By Parmelee Eastman
All the advice about reading between the lines of public companies applies to private firms. The issue is finding the financial information to analyze.
Finding this information will range from easy to impossible.
Some private organizations publish financial information on their websites in the interests of being transparent. Some provide pieces that you will have to put together.
Do enough research to answer the question, “Is this firm a good place to work from a financial viewpoint?” But do not spend too much time re-creating a private company’s financial statements.
Don't assume that all private companies are small neighborhood stores and restaurants which won't be interested in hiring someone like you.
Pivate companies come in many sizes and do as wide a variety of things as public companies.
Many private companies have hundreds of thousands of employees scattered across the US and the world.
The US has some very large private for-profit firms such as:
Google the Forbes' list America's Largest Private Companies to see the top companies with estimates of the revenue and profits of these firms. You still need to investigate the viability of the group in which you are interested.
Another scenario is an opportunity at a small local company, maybe family-owned, that does not release financial information.
One possible source of information is a credit report. A D&B credit report usually includes the location(s), number of employees, revenue for the previous year, and a credit rating and suggested dollar limit. D&B reports were developed for suppliers to assess the likelihood of payment if they sold to the company.
The downside of credit reports is that the information on private firms is self-reported and could be inaccurate. Plus it contains a limited number of data items.
You can use the financial data that you find to compare the company to its peers by using industry ratios. These are compiled for many industries and are easily found on the web or in a library.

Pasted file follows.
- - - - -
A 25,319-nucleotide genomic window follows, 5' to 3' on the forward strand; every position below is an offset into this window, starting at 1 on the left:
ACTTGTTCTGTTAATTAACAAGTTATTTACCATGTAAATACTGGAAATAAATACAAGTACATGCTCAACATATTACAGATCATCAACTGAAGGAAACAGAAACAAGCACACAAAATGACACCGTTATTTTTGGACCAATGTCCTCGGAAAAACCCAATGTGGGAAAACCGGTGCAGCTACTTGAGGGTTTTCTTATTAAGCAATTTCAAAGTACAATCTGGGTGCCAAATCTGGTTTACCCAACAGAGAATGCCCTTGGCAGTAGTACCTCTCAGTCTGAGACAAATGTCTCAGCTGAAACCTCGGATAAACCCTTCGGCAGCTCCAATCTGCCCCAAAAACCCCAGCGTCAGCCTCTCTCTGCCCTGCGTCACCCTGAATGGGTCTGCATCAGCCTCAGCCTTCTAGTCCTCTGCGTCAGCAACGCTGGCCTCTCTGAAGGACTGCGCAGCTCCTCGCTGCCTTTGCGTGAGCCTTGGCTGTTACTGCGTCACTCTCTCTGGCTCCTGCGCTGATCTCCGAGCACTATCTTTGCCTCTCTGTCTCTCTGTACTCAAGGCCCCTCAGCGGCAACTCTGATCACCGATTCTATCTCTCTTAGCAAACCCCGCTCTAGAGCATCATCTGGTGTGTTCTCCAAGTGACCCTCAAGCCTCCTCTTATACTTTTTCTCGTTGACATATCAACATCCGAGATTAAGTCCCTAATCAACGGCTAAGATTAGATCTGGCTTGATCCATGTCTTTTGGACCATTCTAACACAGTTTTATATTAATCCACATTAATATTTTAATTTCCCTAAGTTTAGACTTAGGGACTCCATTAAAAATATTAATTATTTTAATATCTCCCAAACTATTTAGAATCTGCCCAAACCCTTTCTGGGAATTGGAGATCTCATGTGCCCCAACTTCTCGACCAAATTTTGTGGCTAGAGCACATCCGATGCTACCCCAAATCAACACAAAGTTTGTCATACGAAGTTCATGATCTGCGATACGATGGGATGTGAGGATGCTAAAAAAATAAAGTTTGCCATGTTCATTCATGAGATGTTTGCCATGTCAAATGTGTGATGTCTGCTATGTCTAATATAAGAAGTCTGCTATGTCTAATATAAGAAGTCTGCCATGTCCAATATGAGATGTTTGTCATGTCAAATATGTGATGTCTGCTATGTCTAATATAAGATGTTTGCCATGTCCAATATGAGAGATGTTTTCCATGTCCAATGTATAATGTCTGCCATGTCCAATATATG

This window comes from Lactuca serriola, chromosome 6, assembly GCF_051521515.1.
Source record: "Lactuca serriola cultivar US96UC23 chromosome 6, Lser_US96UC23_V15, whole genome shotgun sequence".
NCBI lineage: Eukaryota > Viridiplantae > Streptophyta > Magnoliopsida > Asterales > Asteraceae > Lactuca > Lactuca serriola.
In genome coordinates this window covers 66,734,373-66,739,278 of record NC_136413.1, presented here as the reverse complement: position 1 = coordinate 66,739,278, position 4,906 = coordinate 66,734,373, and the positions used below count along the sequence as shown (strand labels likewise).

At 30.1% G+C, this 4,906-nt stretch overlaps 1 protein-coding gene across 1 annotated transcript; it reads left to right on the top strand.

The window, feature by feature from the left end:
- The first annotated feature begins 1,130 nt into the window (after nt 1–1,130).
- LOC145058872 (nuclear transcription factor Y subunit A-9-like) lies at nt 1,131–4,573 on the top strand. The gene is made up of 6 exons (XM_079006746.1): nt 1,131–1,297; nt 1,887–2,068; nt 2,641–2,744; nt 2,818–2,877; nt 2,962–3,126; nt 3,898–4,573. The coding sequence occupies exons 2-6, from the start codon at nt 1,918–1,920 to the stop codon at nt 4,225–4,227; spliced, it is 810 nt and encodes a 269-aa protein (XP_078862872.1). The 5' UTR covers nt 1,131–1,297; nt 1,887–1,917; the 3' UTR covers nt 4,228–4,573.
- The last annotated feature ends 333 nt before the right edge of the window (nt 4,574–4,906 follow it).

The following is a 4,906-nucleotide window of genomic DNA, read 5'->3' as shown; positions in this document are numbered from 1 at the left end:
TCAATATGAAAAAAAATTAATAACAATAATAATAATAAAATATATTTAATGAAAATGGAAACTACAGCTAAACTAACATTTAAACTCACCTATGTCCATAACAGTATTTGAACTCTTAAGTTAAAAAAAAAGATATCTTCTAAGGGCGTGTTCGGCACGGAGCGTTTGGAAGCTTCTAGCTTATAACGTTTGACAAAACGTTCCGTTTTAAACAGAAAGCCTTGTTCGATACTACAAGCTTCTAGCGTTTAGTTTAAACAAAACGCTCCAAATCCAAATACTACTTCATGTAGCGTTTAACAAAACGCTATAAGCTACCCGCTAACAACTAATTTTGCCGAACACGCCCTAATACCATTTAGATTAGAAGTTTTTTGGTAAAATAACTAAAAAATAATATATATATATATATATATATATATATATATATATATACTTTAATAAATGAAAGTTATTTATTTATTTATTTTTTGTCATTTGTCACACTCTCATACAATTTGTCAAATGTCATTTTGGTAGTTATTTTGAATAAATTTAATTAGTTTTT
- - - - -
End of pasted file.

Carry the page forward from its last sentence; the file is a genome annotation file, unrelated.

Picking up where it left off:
The ratios show the average percentage for each expense in the industry. For example, in the wood products manufacturing industry, the cost of goods sold consumes 58.54% of the revenue with profit before taxes equal 7.4% of revenue. Even the largest grocery stores, in contrast, have a cost of goods sold of 70.6% with a smaller profit before taxes of 1.9%.
A variation in ratios does not mean that your target company is an unattractive organization as a potential employee. The key is finding out why the variations. Family-owned businesses sometimes show tiny profits to avoid paying taxes, but the fundamental business is solid.
A company’s financial situation is only one aspect of a prospective employer’s attractiveness, but it is a key one. Understanding the financials will help you put a potential job in the bigger picture, impress the hiring manager, and make you more likely to avoid layoffs in the future.
Parmelee Eastman is president of EastSight Consulting which helps provide more effective utilization of external information in internal decision-making processes. EastSight Consulting clients range from start-ups to Fortune 500 companies. Prior to founding EastSight, Parmelee was the vice president of the global technology and communications practice at Fuld & Company and employed for 16 years at Digital Equipment Corporation. Parmelee holds a B.A. from Wellesley College and an M.B.A. from the Harvard Business School. She can be reached at firstname.lastname@example.org.